Hughes agrees: “All The Queen Consort’s contributions for us have been totally genuine and from the heart.” In her foreword to the Edwards exhibition, The Queen Consort wrote: ‘My first experience of Edwards’ magical artwork came through his illustrations for Moorland Mousie… Each picture brings back happy memories of my pony-mad childhood.’ And when she came to write the introduction for an exhibition of the much-loved pony story illustrator Anne Bullen, her words chimed with every horsy person’s feelings: ‘Her wonderfully illustrated books inspired many young riders like myself, and I count myself lucky to have many of these treasures on my bookshelves today.’
At heart it seems The Queen Consort will always be a Beaufort ‘Monday lady’ and this is so heartening for all those missing the late Queen Elizabeth II and her profound love for the horse world. When the late Queen’s Fell pony, Emma, stood at her funeral procession the watching nation truly felt the depth of their loss. But hearing how The Queen Consort feels about that way of life is encouraging. She is a highly valued patron of the British Sporting Art Trust. John Chatfeild-Roberts, chairman of the Trust, recalls: “Inviting someone to be your patron is a bit like asking someone to marry you – even though you are hopeful, you are nervous. So it gave us a huge lift when she agreed, and everybody involved is thrilled.”
And it goes further. Lewis believes: “I think she has influenced and encouraged The King in his love of art, and it helps keep them grounded.” Because it is not just that they love art, but it is the art that they love and how they express that passion that makes us optimistic for King Charles III’s reign. Lewis points out: “The Queen Consort and His Majesty are very tuned in to the modern world.” Chatfeild- Roberts adds: “As a young man, The King enjoyed participating in all aspects of British country life and sport, and I think going forward he will continue to have an empathy for our way of life. After all there are not many people, let alone a King, who can say they have cut and laid their own hedges.” Lewis agrees: “He is a sensitive and intelligent man, and he has a lot of experience. And remembering his campaigns when Prince of Wales, you realise that The King has been right in his views on conservation, for example.”
The King was closely involved with The Queen’s Green Canopy tree-planting project, one of the last initiatives of her reign, and had previously written the foreword for the artist Piers Browne’s enormous illustrative work The Glorious Trees of Great Britain.
Before his accession The King recorded an episode of The Repair Shop, which aired last autumn. The Repair Shop team repaired some royal wreckage, and then The King showed them round a project close to his heart: the Dumfries House centre in Ayrshire, set up by the Prince’s Foundation, teaching traditional art and craft skills including blacksmithing, stonemasonry and woodcarving.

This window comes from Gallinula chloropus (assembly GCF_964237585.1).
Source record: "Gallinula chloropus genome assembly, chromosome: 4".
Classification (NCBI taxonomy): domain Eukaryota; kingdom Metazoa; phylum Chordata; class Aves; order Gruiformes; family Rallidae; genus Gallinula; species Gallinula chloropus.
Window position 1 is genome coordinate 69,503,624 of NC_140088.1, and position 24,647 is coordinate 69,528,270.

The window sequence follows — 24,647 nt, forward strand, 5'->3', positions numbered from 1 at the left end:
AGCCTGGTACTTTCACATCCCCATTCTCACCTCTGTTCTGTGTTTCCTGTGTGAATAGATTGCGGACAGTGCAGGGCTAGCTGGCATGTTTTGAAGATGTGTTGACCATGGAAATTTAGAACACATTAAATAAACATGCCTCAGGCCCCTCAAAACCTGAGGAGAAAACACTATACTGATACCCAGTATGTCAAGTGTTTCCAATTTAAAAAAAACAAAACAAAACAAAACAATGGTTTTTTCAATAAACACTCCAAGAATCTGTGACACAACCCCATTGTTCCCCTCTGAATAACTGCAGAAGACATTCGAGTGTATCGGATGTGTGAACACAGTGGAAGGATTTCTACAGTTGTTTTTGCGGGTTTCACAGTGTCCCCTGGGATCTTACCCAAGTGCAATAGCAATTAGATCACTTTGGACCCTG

Repair Shop presenter Jay Blades admitted how moved he was by the experience: “You’ve got someone from a council estate and someone from a Royal estate that have the same interests about apprenticeships and heritage crafts, and it is unbelievable to see that two people from so far apart, from different ends of the spectrum, actually have the same interests.”
Art is one of the bridges that connects The King with the people. His Royal patronage expresses not just the themes and aspirations of his reign, but also his own values as a thoughtful man. Whether it is being in awe of the beauty of a Leonardo or feeling nostalgic about a broken favourite vase, sharing these emotions with The King makes us all valuable.
THE ROYAL PASSIONS AND PATRONAGES
Each monarch brings fresh creative energy to the ancient institution, expressing both personal and cultural values through their chosen foundations and patronages. Following the death of Queen Elizabeth II, a review of Royal patronages has been undertaken. It is likely King Charles III will continue connections with the groups and trusts he established as Prince of Wales as well as taking on many of the late Queen’s. With her deep knowledge of sporting art, The Queen Consort will also be active alongside The King in support of the arts.
The National Gallery
Despite his views about its modern extension, as Prince of Wales, The King became the first royal patron of the National Gallery.
The Glasgow School of Art
Opening Glasgow’s refurbished Burrell Collection was one of The King’s first official engagements on taking the throne.
Paintings in Hospitals
The power of art in health and education is a subject close to The King’s heart.
The Watercolour World
Before the accession, The King and Queen Consort were joint patrons of this project to rescue lost watercolours.
The British Sporting Art Trust
The Queen Consort is a keen supporter.
The Royal Drawing School
What could illustrate more The King’s passion for art than founding this organisation?
The Prince’s Foundation
Launched in 2018, the Foundation is at the heart of The King’s mission to bring creativity and craft into the community.